“Wealthy families are exploiting a £7billion government scheme aimed at first-time buyers.
Help to Buy doles out taxpayers’ money so househunters can secure a mortgage.
Almost 135,000 families have taken advantage since its launch in 2013. But four in ten recipients were earning more than £50,000 a year and one in ten was on at least £80,000.
More than 5,000 purchasers had six-figure incomes. Help to Buy has also been highly lucrative for builders and their bosses, accounting for a third of private sales of new homes. …
Profits, share prices and executive bonuses have soared at firms including Barratt, Bellway and Taylor Wimpey. Jeff Fairburn, chief executive of Persimmon, where around half of sales are through Help to Buy, is in line for a £130million payout.
Academics said the scheme – given a £10billion further boost by Theresa May this week – was driving up house prices.
‘Help to Buy is like throwing petrol on to a bonfire,’ said Sam Bowman, of the Adam Smith Institute. ‘This scheme is being used by investment bankers and doctors. They are certainly not the sort of people who the taxpayer should be subsidising.
‘It is astonishing that households earning over £100,000 a year are using it.’
Luke Murphy of the Institute for Public Policy Research, another think-tank, said Help to Buy had made houses less affordable.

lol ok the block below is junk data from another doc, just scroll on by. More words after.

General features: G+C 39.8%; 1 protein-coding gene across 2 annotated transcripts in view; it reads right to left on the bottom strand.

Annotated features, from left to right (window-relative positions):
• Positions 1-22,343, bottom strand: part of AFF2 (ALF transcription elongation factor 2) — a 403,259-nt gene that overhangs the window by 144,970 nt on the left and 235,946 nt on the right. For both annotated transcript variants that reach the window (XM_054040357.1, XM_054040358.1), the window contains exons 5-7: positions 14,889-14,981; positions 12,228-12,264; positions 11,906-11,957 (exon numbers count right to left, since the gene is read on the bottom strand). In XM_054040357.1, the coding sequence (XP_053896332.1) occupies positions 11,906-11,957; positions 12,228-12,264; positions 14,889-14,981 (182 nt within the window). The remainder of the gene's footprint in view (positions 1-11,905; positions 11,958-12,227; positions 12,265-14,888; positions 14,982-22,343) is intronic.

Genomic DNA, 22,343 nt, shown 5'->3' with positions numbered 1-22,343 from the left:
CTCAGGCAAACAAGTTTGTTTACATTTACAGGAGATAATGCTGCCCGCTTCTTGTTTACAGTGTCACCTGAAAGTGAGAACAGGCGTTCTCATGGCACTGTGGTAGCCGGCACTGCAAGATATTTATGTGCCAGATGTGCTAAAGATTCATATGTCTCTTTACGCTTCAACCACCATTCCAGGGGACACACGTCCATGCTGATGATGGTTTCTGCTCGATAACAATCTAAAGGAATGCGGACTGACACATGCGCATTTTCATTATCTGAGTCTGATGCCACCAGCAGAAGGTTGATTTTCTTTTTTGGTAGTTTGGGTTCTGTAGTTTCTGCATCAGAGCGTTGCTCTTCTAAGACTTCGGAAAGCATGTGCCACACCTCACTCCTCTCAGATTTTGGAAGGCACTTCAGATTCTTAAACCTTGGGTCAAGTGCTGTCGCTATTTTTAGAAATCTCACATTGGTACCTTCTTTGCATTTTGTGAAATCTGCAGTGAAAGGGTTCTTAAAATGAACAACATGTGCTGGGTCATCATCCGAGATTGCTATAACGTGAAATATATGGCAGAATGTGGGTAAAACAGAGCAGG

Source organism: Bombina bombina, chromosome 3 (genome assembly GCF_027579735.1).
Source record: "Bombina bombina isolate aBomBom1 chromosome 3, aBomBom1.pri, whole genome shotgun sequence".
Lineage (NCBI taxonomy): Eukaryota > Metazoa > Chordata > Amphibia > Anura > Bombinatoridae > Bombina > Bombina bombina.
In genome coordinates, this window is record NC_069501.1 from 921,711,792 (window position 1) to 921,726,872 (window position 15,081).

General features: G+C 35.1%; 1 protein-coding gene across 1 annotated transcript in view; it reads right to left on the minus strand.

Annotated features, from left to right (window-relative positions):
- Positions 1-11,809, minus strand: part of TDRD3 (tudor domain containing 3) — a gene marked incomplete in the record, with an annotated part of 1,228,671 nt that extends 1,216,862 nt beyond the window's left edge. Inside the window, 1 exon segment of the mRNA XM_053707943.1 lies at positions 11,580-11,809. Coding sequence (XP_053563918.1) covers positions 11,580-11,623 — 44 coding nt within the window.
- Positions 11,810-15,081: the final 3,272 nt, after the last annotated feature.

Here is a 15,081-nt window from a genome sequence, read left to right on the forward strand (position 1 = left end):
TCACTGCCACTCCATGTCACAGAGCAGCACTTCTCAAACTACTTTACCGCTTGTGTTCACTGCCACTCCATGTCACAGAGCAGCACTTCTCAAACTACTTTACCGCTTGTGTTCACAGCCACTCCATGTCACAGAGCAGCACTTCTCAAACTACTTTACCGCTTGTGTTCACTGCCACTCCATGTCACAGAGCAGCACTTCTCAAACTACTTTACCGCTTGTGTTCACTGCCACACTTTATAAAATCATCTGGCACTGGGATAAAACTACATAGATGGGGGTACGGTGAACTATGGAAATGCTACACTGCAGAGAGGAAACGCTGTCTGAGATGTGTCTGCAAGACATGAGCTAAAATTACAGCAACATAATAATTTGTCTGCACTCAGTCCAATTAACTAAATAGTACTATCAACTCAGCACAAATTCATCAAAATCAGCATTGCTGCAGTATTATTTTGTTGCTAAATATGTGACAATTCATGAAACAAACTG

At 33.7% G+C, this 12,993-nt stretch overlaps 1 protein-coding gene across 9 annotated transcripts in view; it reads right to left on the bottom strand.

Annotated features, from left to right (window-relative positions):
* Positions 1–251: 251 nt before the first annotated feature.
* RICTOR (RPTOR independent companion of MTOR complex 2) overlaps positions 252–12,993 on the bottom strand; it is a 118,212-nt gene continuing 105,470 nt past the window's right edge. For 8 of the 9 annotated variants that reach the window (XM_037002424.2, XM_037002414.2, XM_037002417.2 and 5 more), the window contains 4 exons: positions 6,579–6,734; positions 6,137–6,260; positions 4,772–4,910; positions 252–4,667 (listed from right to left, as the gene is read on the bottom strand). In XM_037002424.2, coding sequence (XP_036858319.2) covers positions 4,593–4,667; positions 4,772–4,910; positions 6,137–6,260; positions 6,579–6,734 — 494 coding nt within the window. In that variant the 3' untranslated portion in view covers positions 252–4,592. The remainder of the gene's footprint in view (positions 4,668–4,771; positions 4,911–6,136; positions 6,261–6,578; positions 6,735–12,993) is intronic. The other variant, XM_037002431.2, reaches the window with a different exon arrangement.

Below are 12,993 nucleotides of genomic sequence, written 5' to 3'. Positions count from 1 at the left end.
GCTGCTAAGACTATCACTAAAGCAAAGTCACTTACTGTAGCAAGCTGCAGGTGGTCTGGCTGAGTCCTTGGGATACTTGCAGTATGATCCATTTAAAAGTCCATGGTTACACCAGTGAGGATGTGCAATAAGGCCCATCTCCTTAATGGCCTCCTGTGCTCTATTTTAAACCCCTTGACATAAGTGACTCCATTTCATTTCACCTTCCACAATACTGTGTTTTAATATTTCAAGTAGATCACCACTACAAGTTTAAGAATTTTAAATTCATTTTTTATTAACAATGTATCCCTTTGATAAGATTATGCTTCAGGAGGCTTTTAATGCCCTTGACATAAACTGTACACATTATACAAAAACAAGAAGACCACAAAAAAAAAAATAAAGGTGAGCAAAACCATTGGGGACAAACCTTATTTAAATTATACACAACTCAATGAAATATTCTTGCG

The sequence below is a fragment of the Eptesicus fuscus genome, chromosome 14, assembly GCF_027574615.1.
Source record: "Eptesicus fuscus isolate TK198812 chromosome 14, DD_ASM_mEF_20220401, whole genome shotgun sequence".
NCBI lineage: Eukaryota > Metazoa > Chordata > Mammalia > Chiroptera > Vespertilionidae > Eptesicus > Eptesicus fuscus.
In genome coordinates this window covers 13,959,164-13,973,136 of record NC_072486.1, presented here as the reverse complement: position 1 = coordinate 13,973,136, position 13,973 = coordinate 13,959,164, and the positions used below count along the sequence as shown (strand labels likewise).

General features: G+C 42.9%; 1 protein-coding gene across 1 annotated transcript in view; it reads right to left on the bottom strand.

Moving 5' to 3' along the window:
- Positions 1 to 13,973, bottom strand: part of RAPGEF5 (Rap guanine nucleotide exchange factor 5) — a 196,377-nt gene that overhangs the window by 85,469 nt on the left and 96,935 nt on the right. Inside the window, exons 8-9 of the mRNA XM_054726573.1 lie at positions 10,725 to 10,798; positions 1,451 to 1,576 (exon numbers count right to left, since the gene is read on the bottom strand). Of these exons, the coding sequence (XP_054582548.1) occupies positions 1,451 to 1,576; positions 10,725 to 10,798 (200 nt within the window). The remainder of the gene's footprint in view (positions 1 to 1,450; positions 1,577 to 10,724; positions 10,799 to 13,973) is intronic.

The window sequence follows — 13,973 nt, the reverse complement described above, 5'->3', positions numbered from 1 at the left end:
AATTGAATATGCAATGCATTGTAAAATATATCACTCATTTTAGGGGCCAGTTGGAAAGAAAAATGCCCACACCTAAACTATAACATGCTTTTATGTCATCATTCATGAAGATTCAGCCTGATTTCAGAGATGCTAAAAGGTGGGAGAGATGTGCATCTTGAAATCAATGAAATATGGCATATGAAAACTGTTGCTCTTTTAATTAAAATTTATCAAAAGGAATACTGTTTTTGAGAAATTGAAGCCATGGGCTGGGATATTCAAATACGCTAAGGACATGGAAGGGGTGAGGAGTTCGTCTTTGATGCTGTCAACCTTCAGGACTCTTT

‘The two fundamental problems are that it pushes up property prices and that it is primarily helping those who would have been able to buy anyway,’ he added.
‘For those that can’t afford to purchase their own home, Help to Buy is pushing their dream further out of reach.’
A government survey found that 57 per cent of people using Help to Buy said they could have afforded to purchase a home without the scheme. One in five was not a first-time buyer at all.
Shelter said the scheme was making it progressively harder for renters to get on the housing ladder. ‘Extending Help to Buy is the wrong priority,’ said Polly Neate, the charity’s chief executive.
‘It has barely helped the first-time buyers it is targeted at and has done nothing to help those worst affected by our broken housing market.’
Mark Littlewood, of the Institute of Economic Affairs, said: ‘Not only does Help to Buy completely fail to recognise why the cost of housing is so high in the first place, it will also fail to benefit many of the people it’s designed to help. The policy, which encourages people to take on debt they cannot afford in order to boost demand and lead to a rise in house prices is improvident, reckless and wrong.’
The Treasury has insisted the extra £10billion of funding will help another 135,000 families ‘make their dream of owning a home a reality’. When the house is sold, the Government takes the same proportion of the sale price as it loaned at the time of the initial purchase. If the house price has gone up, the government makes money, if it has fallen, the taxpayer makes a loss.
There is also a Help to Buy Isa and a Help to Buy shared ownership scheme.
The five biggest stock market listed builders made combined profits of more than £3billion last year.”